Road along the Bear River

Above: Near Cutler Reservoir early spring 2012. Jetsons-looking power pole in a barren landscape carved by man for irrigation.Beef Basin

Above: Near the Needles District of Canyonlands National Park. Trying to get a feel for how massive these formations are (look at the fence at the base).20120805_Floy_Utah_008

Above: Ranch Exit at Floy, Utah. Grey lumps in the barren landscape just north of I-70. Composed in a way that excludes the book cliffs and any of the red rock that southern Utah is famous for. People have commented on the texture of the grey earth looking elephant like.Driving the desert of Southern Utah

Above: from the base of the Book Cliffs looking toward Moab, Klondike Bluff and the Manti La Sal Mountains. From a solo trip to Moab in early August 2012.20120804_Onion Creek Road_048

Above: Onion Creek Road near Moab. Look for more images from this area in the coming year. Lots to explore and photograph. This was taken on my first trip on the road and as it was getting dark I made my way back to the main road. Not being familiar with the road, alone, and without additional illumination on the Xterra. Why risk driving off the road in the dark? 20121021_Caribou National Forest_039Above: Open road on Skyline Drive near Weston Canyon in Caribou National Forest. From a day of photographing open roads near the Utah-Idaho border in late October and my last trip on this road before it was closed for the season. As I was taking these images I came across three moose; a nice way to end a day of solitary photography. Work kept me busy the rest of the year and so this is where my 2012 season of photography ended. Looking forward to what 2013 will bring.

Thanks to everyone who liked a post, made a comment, nominated me for an award or became a follower of Looking at the West.

Out of my comfort zone with fall color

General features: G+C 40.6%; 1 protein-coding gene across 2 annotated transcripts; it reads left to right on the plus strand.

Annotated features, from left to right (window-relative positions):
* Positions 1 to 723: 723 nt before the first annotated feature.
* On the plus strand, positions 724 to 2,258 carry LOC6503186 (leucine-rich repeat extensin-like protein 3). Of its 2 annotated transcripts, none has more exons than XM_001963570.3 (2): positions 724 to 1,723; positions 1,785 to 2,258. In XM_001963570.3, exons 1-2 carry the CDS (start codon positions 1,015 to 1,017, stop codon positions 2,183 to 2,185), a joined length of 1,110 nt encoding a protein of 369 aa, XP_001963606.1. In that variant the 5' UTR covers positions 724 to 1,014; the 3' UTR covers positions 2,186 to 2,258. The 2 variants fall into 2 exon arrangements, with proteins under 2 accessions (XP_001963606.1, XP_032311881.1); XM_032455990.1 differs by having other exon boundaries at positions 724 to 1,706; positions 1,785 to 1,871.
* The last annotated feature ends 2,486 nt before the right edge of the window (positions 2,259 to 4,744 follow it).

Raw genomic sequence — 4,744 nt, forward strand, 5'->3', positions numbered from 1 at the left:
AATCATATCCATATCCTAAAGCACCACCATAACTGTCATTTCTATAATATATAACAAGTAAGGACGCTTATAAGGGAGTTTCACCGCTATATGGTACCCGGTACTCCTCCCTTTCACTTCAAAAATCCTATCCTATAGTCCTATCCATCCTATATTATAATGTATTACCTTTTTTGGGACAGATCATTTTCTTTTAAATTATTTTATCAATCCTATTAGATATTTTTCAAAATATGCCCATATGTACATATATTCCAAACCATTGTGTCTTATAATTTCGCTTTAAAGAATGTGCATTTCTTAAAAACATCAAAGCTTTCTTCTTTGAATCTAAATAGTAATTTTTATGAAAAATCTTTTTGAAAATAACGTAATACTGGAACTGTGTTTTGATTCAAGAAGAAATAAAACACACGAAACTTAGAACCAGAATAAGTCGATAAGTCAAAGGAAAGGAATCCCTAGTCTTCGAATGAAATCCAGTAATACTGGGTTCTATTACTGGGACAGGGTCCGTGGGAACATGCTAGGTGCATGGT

Fall color, Blacksmith Fork Canyon in Northern Utah

I have a history with looking up in my photography that started a dozen or so years ago when my friend Jason Byers encouraged me to get closer and exaggerate the perspective of Cleveland skyscrapers. As a result my approach to large objects has always had two competing views. One that says step as far back as necessary to make absolutely sure the perspective is correct and the other that says get too close and look up. To get the perspective correct I use a tilt and shift lens when possible and correct perspective in photoshop for images taken with non PC lenses. For years I have been very comfortable with the way I see the world and what I want to photograph in it. Lately I have been experimenting with selective focus via tilting the lens as a way to creatively stretch they way I look at things. The images in this post a outside of my comfort zone photographically in two ways, one being that I don’t shoot fall color landscapes. They have not been of interest until I moved to Utah and I’m still not sure what I think beyond the color. The second thing that takes me out of my comfort zone is the play of focus. The lens tilt makes things look as if the are miniature and is best accomplished by looking down on the subject. However with the above shot I am clearly looking up. I enjoy the confusion that it causes. The western landscapes is huge and are always photographed to emphasize the size. However this stretch of mine is forcing these huge thing to appear way smaller than they are and thus subvert their western-ness.

Below is a more traditional angle of view using the tilt effect. Most photographers are aware that these effects can be accomplished in newer versions of Photoshop and many iOS apps however I personally would recommend using the lens itself. There is something about committing to the focus area you are interested in and locking that in the RAW file that gives the stretch impact. The lenses are available to rent from Borrow Lenses dot com and Lens Rentals dot com. 

Fall color, Logan Canyon in Northern Utah

Northern Utah: Fall Color

Fall color is in full swing here in Utah. Hope everyone is out enjoying it, I know I am. Last year I missed most of it due to travel so this is my first real Utah fall. It is amazing! In the coming weeks I’ll be posting more fall color, images from the Tetons, another Moab trip and an entirely new series. Hope to get things caught up before it starts snowing. Have fun exploring your world!